“Among the problems we found is that Ministry staff are often reshuffled, and they often do not have the skills to articulate environmental concerns in planning processes. It´s clear that there are not enough environmental economists to put enough value on the environment,” says Guthiga.

One example of this is what happened to the Yala Swamp, a wetland in western Kenya. Because of pressing poverty, the government is eager to increase food security, tax revenues and employment. Hence, the wetland was drained and used for agriculture. No one was there to give counter arguments by putting an economic value on the swamp in terms of providing water to people and livestock, being a breeding ground for fish, and preventing flooding among other ecosystem services.

“Sometimes the government is too eager to get investments even if it is at the expense of the environment,” says Guthiga.

Environmental Impact Assessment for all deserving projects

One intervention to address the root causes of unsustainable exploitations of environmental resources is to undertake an Environmental Impact Assessment for all deserving projects and compel private investors to embrace environmental responsibility. This is a requirement by law in the Environment Management and Coordination Act (EMCA) of 1999, but direct economic return often overrides environmental concerns.

The fact that environmental mainstreaming is not given enough priority in terms of staff and money can be exemplified by the process of preparing the District Environmental Action Plans (DEAPs). A DEAP is supposed to, according to EMCA, explain the environmental problems and solutions and lay out a plan of action for the next five years.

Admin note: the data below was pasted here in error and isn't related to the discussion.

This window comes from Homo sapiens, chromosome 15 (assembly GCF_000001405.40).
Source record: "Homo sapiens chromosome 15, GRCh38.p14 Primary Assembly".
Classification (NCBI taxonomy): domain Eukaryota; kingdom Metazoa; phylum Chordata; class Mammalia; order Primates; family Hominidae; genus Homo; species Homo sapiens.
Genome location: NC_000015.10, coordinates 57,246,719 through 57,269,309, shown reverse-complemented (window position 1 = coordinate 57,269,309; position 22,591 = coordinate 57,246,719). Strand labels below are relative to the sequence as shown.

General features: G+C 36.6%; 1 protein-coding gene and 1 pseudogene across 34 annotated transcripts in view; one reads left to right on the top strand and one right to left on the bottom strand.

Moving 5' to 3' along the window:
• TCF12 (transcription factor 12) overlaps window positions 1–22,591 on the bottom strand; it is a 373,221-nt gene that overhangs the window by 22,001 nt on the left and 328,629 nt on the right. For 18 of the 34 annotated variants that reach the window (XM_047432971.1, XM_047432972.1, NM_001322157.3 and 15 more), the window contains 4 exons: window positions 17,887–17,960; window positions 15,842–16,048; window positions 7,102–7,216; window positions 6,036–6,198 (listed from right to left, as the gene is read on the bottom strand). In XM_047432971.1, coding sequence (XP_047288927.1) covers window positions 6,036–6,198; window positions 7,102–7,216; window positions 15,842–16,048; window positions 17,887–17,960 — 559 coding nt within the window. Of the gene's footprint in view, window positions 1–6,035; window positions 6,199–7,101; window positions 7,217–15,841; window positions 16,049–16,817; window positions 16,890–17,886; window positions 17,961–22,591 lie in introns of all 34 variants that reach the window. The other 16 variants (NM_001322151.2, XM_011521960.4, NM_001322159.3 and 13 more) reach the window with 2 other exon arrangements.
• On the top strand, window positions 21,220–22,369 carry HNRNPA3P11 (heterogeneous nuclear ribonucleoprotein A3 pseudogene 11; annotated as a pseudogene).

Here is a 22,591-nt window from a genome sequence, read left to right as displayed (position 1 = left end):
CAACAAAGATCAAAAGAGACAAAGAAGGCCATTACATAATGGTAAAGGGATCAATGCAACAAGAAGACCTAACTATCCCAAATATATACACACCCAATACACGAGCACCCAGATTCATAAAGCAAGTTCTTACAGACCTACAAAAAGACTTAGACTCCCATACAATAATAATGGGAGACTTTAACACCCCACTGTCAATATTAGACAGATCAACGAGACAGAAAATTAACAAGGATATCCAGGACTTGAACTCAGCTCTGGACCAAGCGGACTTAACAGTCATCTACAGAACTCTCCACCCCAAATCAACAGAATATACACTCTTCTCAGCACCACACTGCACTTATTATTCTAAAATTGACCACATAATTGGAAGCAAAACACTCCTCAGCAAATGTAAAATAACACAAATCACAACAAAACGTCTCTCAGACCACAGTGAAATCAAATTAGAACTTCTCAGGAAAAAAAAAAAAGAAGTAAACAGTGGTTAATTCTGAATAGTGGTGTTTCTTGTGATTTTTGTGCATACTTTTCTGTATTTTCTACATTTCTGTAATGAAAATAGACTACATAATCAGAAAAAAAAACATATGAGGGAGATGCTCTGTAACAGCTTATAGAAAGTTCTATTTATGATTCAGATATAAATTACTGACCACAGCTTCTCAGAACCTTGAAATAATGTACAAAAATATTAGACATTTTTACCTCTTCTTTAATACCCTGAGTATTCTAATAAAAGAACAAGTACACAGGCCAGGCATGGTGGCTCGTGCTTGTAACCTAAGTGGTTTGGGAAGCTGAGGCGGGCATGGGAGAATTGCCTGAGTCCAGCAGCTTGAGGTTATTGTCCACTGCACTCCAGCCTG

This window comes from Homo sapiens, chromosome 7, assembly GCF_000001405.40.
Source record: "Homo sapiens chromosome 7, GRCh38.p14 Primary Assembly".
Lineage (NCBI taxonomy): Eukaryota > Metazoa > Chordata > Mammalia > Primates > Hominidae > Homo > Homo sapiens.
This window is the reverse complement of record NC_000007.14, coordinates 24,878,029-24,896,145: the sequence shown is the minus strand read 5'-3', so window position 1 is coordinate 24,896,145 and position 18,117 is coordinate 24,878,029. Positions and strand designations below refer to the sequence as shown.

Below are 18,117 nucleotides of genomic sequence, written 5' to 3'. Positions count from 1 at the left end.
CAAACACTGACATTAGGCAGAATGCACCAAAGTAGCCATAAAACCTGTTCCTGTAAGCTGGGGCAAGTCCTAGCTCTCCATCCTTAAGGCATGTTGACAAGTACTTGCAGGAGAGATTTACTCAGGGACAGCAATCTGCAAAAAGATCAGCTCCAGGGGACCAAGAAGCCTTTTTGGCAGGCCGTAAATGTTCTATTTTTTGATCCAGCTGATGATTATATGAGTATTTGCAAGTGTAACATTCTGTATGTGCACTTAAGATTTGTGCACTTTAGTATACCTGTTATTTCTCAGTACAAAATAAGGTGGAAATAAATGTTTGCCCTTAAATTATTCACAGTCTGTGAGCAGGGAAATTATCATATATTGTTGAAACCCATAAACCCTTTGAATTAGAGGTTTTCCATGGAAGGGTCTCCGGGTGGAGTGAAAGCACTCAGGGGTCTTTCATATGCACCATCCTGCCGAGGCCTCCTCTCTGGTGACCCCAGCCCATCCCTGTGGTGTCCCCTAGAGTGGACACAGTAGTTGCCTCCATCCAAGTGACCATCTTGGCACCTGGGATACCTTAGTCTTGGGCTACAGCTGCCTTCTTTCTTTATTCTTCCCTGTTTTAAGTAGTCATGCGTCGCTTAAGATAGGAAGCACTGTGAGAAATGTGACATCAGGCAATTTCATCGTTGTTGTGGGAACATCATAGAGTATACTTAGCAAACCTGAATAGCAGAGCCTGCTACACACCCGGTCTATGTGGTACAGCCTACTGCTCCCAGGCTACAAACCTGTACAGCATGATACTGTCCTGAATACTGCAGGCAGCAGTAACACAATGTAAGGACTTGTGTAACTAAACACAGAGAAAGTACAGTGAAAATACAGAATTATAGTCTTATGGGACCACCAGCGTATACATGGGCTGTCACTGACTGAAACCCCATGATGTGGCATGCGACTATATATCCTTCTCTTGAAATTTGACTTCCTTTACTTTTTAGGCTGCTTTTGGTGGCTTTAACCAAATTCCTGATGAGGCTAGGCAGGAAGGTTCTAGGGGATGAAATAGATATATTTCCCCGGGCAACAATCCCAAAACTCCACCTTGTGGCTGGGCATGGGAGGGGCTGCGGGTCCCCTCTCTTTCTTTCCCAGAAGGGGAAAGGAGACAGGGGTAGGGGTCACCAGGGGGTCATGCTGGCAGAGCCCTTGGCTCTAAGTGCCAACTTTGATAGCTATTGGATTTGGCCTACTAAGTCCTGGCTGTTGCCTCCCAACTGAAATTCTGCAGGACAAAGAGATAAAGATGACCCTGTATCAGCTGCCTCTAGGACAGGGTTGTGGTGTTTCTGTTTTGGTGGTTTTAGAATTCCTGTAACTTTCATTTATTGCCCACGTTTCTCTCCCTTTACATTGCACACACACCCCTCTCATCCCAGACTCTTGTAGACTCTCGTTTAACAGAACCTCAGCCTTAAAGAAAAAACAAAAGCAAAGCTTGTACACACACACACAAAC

“This requires for instance stakeholder meetings and data collection, such as water sampling. But very little money is given. For example, the current DEAP (2009-2013) of Kwale, a coastal District of Kenya, was only allocated about 6 615 Kenya shillings. The district is huge, 105 000 hectares, but has only one environmental officer. This money, which is less than 100 US dollars, will not even allow the environmental officer to drive to the other end of the district,” says Guthiga.

The EfD report, which is intended to help the WWF formulate future strategies, was presented at a WWF workshop in June 2010 that was attended by representatives of the government, the private sector, academia and NGOs.

“The workshop meant that they also got to know about EfD. Our host institution KIPPRA is known for economics, and EfD now becomes the KIPPRA flagship for environmental issues,” says Guthiga.

WWF recommended EfD for cooperation with NEMA

After the workshop, the WWF recommended EfD for cooperation with NEMA, the National Environmental Management Authority. Before contacting EfD Kenya, NEMA read up on the organization via its website and noted that, they told Guthiga later on, “These are the people who can help us do this”. Hence, Guthiga is currently assisting NEMA in analyzing the integration of environmental action plans in overall national planning.

“I´m very pleased and hopeful about this cooperation because it opens up a window for change. The EMCA has to be revised to be compatible with Kenya´s new constitution, and when the law changes thecounty governments can be put in charge of the environmental planning and will then hopefully prioritize environmental concerns and thus set aside more resources.”

By Karin Backteman